We used SDS-PAGE with Coumassie stain to qualify and quantify protein in urine. Proteins move according to their molecular weight in SDS-PAGE as the detergent in sodium dodecyl sulfate gel neutralizes the ionic charge. Hence, the proteins are separated according to their molecular weight. Several studies have shown that tubular proteins are of low molecular type and glomerular proteins are of middle and high molecular weight. [12],[22] The glomerular and tubular patterns were quantified using a semiquantitative scoring system. [9] Dominance of tubular protein was measured by the ratio of tubular and glomerular protein. A ratio greater than one was considered to be of tubular dominance in this study. Correlation of tubular pattern (TG >1) with FENa in groups with CRF, without hematuria and with DM indicated predominance of tubular injury in these groups of AKI as FENa is elevated in tubular dysfunction [Table 3]. Most studies that showed significance of tubular protein in AKI analyzed proteinuria by other methods. [21],[23] It is noted that when AKI cases were stratified with a clinical diagnosis of ATN, we could not demonstrate any differences in the pattern of proteinuria [Table 4].

Patients who had glomerular pattern (TG ≤1) during the AKI phase progressed to CRF or ESRF in a higher proportion than patients who maintained normal renal function (P <0.05, [Figure 1]). Very few studies have analyzed clinical AKI that showed varying patterns of proteinuria. Our study has revealed the presence of varying patterns of protein in urine using SDS-PAGE in different sub-groups of adult AKI. Study with long-term follow-up to see the prognosis of AKI has been performed previously. [24] But, to date, the long-term effect of pattern of proteinuria in the AKI phase has not been analyzed. This study has shown that SDS-PAGE analysis of urinary protein in clinical AKI cases has significant outcome effects.

In conclusion, we emphasize that in clinical AKI, the pattern of proteinuria, as analyzed by SDS-PAGE, might indicate diagnostic significance in terms of glomerular or tubular origin of AKI, and the pattern of proteinuria, particularly glomerular predominance, could predict progression to CRF/ESRF in the long run.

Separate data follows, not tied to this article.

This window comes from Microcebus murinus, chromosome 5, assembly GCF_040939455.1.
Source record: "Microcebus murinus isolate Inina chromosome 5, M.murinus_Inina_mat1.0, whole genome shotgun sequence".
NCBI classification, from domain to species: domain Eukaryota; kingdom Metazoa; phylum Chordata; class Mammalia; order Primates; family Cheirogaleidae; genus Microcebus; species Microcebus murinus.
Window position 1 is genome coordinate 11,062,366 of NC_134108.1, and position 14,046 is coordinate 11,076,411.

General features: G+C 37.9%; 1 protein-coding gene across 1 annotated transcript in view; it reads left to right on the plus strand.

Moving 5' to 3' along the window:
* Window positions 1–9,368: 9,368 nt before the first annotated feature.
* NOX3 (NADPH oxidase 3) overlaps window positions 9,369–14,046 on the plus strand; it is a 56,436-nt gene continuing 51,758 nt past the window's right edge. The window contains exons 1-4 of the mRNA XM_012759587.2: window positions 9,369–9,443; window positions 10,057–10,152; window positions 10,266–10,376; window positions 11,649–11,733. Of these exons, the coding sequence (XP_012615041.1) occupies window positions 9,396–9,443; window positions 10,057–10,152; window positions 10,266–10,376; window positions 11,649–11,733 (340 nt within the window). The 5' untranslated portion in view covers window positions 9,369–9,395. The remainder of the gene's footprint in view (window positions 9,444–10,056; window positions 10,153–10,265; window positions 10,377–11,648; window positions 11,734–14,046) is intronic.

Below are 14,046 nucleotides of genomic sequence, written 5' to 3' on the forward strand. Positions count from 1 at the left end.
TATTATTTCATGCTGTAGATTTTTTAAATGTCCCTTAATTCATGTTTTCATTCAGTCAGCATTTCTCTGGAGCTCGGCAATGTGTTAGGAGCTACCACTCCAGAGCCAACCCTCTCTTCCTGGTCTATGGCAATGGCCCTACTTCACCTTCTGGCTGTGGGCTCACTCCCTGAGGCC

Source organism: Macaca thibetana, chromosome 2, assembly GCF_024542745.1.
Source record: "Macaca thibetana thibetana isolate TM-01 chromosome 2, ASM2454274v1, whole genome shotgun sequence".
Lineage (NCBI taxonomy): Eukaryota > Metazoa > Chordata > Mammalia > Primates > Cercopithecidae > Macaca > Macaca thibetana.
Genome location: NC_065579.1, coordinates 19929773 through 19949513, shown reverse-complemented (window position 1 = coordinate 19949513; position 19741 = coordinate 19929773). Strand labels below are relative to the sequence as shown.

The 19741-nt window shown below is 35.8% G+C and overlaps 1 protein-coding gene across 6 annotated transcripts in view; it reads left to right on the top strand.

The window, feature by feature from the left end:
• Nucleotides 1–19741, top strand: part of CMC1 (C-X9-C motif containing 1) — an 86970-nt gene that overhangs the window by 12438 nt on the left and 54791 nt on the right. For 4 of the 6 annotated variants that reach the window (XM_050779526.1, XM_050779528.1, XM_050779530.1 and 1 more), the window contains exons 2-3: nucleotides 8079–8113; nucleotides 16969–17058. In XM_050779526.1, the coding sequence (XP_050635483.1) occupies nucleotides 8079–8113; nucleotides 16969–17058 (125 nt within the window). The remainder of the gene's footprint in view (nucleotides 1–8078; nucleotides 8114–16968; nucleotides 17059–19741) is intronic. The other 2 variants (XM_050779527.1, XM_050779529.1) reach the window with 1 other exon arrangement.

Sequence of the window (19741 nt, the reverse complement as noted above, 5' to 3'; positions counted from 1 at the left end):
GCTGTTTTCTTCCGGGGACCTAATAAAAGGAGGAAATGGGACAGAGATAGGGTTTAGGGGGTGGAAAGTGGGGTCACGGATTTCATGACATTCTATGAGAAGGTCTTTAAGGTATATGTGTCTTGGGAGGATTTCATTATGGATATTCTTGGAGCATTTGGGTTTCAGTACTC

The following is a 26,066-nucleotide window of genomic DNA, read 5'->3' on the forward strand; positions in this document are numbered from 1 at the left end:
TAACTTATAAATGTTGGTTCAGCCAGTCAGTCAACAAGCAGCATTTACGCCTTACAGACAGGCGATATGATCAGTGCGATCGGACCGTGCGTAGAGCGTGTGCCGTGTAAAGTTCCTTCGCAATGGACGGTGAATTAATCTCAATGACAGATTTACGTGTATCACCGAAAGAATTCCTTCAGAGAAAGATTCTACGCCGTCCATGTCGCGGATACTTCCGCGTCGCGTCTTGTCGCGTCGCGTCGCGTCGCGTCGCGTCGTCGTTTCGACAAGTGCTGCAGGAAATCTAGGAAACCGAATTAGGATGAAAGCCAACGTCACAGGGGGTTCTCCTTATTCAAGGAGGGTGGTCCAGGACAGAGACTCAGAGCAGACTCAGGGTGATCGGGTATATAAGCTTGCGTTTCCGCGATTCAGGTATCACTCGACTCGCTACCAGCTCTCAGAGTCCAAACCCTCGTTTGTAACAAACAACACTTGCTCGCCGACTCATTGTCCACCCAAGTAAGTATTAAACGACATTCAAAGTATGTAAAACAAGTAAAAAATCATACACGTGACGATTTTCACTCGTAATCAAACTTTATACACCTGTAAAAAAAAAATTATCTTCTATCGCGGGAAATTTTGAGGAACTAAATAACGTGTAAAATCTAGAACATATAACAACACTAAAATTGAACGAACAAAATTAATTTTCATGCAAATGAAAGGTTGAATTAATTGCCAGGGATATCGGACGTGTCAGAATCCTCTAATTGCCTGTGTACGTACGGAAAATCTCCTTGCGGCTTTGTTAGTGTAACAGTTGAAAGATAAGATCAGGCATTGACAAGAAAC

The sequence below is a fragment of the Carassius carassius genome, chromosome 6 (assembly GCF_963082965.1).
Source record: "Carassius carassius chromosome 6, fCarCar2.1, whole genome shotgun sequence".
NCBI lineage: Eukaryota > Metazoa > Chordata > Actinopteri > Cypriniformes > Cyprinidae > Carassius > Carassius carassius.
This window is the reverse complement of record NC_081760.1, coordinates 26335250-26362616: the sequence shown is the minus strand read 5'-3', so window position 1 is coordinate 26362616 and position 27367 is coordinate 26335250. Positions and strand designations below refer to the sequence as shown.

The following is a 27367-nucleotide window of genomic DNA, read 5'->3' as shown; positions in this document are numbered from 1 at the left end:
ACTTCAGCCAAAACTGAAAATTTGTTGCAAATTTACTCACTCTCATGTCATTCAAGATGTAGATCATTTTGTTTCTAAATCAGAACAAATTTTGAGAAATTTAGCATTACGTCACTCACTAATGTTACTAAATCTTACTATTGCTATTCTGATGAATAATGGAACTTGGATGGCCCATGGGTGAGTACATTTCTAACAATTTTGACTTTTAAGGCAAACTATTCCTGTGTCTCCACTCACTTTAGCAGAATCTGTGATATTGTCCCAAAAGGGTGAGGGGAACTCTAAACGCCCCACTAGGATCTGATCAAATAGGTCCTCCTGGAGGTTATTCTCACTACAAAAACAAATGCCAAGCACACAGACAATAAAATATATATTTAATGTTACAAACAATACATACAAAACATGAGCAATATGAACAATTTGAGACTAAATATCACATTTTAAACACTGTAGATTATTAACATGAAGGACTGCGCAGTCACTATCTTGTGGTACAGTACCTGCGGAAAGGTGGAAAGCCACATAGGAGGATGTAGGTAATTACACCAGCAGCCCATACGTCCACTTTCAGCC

References Top

1.Santos WJ, Zanetta DM, Pires AC, Lobo SM, Lima EQ, Burdmann EA. Patients with ischaemic, mixed and nephrotoxic acute tubular necrosis in the intensive care unit -a homogeneous population? Crit Care 2006;10(2): R68.  Back to cited text no. 1
2.Singri N, Ahja SN, Levin ML. Acute renal failure. JAMA 2003;289:747-51.  Back to cited text no. 2
3.Bellomo R, Kellum J, Ronco C. Acute renal failure: Time for consensus. Intensive Care Med 2001;27:1685-8.  Back to cited text no. 3
4.Abosaif NY, Tolba YA, Heap M, Russell J, El Nahas AM. The outcome of acute renal failure in the intensive care unit according to RIFLE: model application, sensitivity, and predictability. Am J Kidney Dis 2005;46(6):1038-48.  Back to cited text no. 4
5.Kellum JA, Levin N, Bouman C, Lameire N. Developing a consensus classification system for acute renal failure. Curr Opin Crit Care 2002;8 : 509-14.  Back to cited text no. 5
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7.Bellomo R, Ronco C, Kellum JA, Mehta R, Palevsky P; the ADQI workgroup. Acute renal failure-definition, outcome measures, animal models, fluid therapy and information technology needs: the Second International Consensus Coference of the Acute Dialysis Quality Initiative (ADQI) Group. Crit Care 2004;8: R204-12.  Back to cited text no. 7
8.Cappi SB, Sakr Y, Vincent JL. Daily evaluation of organ function during renal replacement therapy in intensive care unit patients with acute renal failure. J Crit Care 2006;21 (2):179-83.  Back to cited text no. 8